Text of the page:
Having a good hair day is like a tiny miracle, and those miracles, unfortunately, do not come very often. Whether you skipped a few wash days, need to get those pesky roots touched up, or hit snooze on the alarm seven times and need to be to work in fifteen minutes, here are some helpful tips to faking your best hair day when, in all reality, your hair is in laughable conditions.



Remember when you first tried dry shampoo and you were like, “This is the greatest invention since the gel manicure!” Well, it’s because, like the gel, it’s a lifesaver. Where would we be if we didn’t have dry shampoo? We’re spraying our greasy, limp tresses with dry shampoo like it’s cheap sunscreen, faking a good hair day by essentially absorbing the dirt and grease.



Bad hair days come in all shapes and forms, and sometimes they come in “you just can’t deal today” so that’s where hair clips ride in on their magic rainbows to save the day. The use of hair clips can help make your hair look fuller and give the illusion that it has more volume and weight than it actually does.

Fuller Ponytail Trick: clip a fish clip to the top of your ponytail, tease your hair towards the clip, then remove. This trick makes for a fuller ponytail with a little more height.



This is something you don’t learn in science class but would probably be more useful than all that mole math B.S. in 10th grade chemistry. For bristle brushes, take a dryer sheet and place it on the brush, right through the bristles. Brush your hair like this and static-be-gone!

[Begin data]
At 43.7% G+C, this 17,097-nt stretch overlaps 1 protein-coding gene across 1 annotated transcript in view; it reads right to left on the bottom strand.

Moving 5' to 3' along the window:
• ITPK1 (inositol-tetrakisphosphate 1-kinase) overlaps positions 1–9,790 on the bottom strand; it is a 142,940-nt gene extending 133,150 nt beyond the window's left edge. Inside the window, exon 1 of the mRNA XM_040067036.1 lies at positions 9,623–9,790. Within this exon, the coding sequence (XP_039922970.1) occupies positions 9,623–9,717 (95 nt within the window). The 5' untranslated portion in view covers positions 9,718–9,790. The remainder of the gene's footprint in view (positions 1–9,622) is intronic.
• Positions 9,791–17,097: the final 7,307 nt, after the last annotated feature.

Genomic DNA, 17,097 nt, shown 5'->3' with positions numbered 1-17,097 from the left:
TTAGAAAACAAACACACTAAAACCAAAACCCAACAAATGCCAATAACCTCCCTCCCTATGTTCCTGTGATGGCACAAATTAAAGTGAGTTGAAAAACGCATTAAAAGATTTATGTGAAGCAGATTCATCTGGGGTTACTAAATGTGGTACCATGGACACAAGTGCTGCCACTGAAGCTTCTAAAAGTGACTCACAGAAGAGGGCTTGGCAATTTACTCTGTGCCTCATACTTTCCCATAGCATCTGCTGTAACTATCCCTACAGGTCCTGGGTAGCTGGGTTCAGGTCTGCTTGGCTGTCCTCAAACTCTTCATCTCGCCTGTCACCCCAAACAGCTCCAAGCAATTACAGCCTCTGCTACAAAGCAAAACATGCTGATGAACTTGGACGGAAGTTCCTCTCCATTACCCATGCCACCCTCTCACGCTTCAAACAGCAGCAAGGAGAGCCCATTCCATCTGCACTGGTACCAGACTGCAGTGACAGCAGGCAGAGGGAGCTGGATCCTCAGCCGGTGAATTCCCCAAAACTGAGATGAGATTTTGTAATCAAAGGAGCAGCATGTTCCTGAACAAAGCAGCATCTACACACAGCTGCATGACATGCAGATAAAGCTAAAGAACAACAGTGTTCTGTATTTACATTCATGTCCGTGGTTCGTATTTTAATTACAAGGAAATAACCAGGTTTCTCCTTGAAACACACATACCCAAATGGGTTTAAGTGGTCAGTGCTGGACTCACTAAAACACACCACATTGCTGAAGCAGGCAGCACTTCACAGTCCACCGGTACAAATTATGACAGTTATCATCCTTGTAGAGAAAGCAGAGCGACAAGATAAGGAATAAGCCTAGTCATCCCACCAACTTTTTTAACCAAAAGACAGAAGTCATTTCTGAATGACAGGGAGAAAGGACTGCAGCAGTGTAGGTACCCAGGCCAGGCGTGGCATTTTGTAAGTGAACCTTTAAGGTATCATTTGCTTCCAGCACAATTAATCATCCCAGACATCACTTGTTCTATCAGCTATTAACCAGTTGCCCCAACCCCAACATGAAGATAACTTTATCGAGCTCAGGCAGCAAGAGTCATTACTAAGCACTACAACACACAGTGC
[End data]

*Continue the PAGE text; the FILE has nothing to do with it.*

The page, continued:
Another trick: take a toothbrush you are not planning to use anymore and spray it with hairspray. Brush the flyaways and watch them disappear!



Some people can rock the roots, but for everyone else, let’s get control of our growth before we start looking like Madonna circa “Like A Virgin.” Like dry shampoo, root cover-up spray is like the light at the end of our dark (roots) tunnel. The sprays vary in color shades from light blonde to auburn to black and provide a quick cover-up within seconds. It’s an inexpensive way to hold you over between salon visits.



Buns & Braids are like the friendship you always wish you had. They make the perfect hair day no matter what the condition of your locks — just ask Princess Leia. A bun & braid hairstyle can be done in as little as two minutes. So those busy mornings when your hair isn’t going with the flow, it’s a job for the B&B. There are different types of buns & braids that you can choose from. The messy bun: high and messy chignon (use a hair donut or a rolled-up sock to get a bigger bun). The bohemian bun: messy and high chignon with a braid coiled at the base. The bow bun: bow-shape chignon atop the head, dividing the bun into two parts to make a bow. If you’re feeling quirky, try the space buns: which is basically high pigtails but wrapped into two coils on each side of your head.